63% of Americans agreed that free speech was an “extremely important” right and another 28% agreed it was a “very important” right
The Knight Foundation’s report contains many more eye-opening findings about freedom of speech in the U.S., so it’s well worth exploring further on your own by clicking the link above. Morning Consult: More Regulations for Social Media in 2022? Research from the international data intelligence firm Morning Consult indicates there may be greater emphasis from lawmakers on regulating social media companies this year. Morning Consult’s December 2021 poll found 56% of U.S. adults are in favor of the government regulating social media companies in some way; when partisan affiliations were taken into account, 68% of Democrats and 51% of Republicans support the regulation of social media platforms. There are several potential reasons as to why there has been fairly limited government regulation of sites like Facebook, Instagram, Youtube, Twitter, Reddit and others. For one, the tech industry evolves at an incredibly fast pace, while Congress is comparatively sluggish at proposing and enacting legislation to keep up with new technological developments. Additionally, younger generations tend to be more tech-savvy than their elders, but the average age of members in the 117th Congress is 58.4 years for House Representatives and 64.3 years for Senators (the eldest members in each chamber of Congress are both 87 years old). Social media companies and the tech industry in general are also astoundingly complex. As we explored in the First Amendment Voice white paper, “Pandemic of Polarization” (which you can access by clicking here), social media companies are uniquely designed to be addictive for users. Consequently, the lack of government regulation enables them to leverage ethically questionable means of attracting and captivating hundreds of millions of users worldwide, while our offline lives continue to be negatively impacted by the misinformation and polarization radiating from these platforms. Fortunately, the regulation of social media companies appears to be at least a somewhat bipartisan issue, which means there’s hope for meaningful change this year. Until our lawmakers are willing and able to enact policies to mitigate the negative implications of social media, individuals like us can become forces for positive change by developing greater mindfulness about the effects of social media in our own lives, remaining committed to constructive dialogues with those whom we disagree, and spending less time online and more time outside or helping others through fulfilling volunteer opportunities.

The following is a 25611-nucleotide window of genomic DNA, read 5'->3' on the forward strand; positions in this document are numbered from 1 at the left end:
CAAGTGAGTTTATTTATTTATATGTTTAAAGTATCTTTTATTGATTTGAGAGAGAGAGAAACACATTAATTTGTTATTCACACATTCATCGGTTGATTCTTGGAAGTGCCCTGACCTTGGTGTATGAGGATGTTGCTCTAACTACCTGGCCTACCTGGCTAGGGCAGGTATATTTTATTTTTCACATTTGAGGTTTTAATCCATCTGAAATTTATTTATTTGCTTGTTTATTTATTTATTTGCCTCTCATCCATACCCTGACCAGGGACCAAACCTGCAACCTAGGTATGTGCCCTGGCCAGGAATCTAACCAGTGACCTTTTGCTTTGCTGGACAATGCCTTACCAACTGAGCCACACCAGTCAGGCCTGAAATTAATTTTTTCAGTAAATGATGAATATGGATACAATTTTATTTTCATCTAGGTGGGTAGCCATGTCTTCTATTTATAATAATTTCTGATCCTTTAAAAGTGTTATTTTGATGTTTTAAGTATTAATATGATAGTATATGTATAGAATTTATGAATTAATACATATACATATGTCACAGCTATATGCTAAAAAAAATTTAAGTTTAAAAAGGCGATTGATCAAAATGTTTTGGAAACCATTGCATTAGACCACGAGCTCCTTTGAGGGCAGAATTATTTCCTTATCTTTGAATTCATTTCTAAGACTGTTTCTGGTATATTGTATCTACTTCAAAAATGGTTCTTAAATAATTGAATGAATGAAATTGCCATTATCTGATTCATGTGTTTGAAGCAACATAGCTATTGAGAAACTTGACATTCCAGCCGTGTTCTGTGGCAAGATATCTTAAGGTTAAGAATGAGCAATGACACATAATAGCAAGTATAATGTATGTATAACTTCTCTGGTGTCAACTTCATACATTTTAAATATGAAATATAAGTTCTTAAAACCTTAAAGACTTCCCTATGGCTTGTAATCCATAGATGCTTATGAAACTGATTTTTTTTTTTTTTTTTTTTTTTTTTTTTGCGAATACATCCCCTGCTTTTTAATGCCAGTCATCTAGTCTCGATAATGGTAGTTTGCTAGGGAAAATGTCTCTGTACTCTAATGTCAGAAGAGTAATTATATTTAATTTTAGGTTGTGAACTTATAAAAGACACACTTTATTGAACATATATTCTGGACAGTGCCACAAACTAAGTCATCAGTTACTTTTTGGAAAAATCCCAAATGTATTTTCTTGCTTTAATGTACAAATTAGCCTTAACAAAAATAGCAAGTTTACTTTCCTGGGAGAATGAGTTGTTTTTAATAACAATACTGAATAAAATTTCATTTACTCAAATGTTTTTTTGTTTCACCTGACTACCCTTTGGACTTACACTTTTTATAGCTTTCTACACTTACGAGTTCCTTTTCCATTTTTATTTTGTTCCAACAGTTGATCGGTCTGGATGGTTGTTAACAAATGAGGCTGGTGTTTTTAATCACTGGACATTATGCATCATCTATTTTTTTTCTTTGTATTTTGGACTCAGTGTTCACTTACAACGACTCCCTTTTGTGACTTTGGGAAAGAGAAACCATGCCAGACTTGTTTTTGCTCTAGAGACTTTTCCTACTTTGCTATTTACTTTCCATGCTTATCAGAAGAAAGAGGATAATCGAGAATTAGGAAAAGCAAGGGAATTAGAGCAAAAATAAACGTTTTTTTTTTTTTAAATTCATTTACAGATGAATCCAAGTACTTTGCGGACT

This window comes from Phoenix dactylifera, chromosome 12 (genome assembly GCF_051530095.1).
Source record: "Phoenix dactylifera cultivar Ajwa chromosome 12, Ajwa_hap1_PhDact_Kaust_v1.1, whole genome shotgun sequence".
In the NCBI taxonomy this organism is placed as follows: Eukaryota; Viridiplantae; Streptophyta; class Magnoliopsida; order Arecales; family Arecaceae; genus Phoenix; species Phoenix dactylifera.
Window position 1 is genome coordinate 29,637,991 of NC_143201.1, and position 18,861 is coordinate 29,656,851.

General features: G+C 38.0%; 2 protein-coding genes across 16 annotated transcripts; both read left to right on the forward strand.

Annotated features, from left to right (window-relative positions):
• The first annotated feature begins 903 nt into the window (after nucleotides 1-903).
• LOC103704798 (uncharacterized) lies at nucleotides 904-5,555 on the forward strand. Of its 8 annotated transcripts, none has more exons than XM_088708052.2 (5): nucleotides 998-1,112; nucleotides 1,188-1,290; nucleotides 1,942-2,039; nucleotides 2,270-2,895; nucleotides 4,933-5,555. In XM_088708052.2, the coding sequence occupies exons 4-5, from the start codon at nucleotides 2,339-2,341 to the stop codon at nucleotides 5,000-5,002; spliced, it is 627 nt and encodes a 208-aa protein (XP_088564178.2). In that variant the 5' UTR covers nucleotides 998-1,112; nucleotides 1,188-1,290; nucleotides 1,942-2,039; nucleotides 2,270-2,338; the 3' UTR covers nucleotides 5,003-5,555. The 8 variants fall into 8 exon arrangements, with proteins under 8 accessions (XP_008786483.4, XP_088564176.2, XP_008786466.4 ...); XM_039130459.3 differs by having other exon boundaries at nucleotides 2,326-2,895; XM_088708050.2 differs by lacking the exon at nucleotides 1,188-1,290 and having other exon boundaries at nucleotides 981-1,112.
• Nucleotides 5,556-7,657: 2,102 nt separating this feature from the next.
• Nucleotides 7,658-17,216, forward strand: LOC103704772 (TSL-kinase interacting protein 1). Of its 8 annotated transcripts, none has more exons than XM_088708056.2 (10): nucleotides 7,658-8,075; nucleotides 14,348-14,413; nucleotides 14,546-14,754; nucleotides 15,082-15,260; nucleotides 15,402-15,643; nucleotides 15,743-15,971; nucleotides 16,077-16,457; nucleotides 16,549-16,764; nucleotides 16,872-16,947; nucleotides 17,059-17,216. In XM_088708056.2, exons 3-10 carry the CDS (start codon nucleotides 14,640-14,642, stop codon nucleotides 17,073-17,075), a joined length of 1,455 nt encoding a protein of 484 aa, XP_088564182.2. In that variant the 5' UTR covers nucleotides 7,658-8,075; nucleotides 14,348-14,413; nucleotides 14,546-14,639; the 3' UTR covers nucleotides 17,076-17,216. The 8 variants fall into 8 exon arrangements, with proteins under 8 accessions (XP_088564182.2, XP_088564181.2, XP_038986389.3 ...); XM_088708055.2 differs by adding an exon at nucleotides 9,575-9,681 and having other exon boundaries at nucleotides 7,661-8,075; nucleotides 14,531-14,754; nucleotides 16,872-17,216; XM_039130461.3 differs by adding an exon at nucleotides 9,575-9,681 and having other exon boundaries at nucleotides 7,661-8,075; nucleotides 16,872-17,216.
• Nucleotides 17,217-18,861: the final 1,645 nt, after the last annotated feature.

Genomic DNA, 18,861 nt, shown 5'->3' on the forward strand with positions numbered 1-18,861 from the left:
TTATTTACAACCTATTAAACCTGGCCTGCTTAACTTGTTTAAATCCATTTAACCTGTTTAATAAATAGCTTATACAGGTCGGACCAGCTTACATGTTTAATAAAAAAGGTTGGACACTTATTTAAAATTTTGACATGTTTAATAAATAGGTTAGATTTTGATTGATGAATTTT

Fact or Fiction: How Misleading Statistics Contribute to Polarization and What We Can Do About It

Fact or Fiction: How Misleading Statistics Contribute to Polarization and What We Can Do About It

FACT: 100% of people reading this will continue to read beyond this sentence.

Perhaps the above statement isn’t true, but how would you, the reader of this blog, be able to test its validity and reliability anyway?

Simply labeling something as a “fact” and citing a statistic can have an enormously persuasive influence on audiences; not even professionals, journalists or those with excellent statistical reasoning skills are immune to what are commonly referred to as statistical fallacies.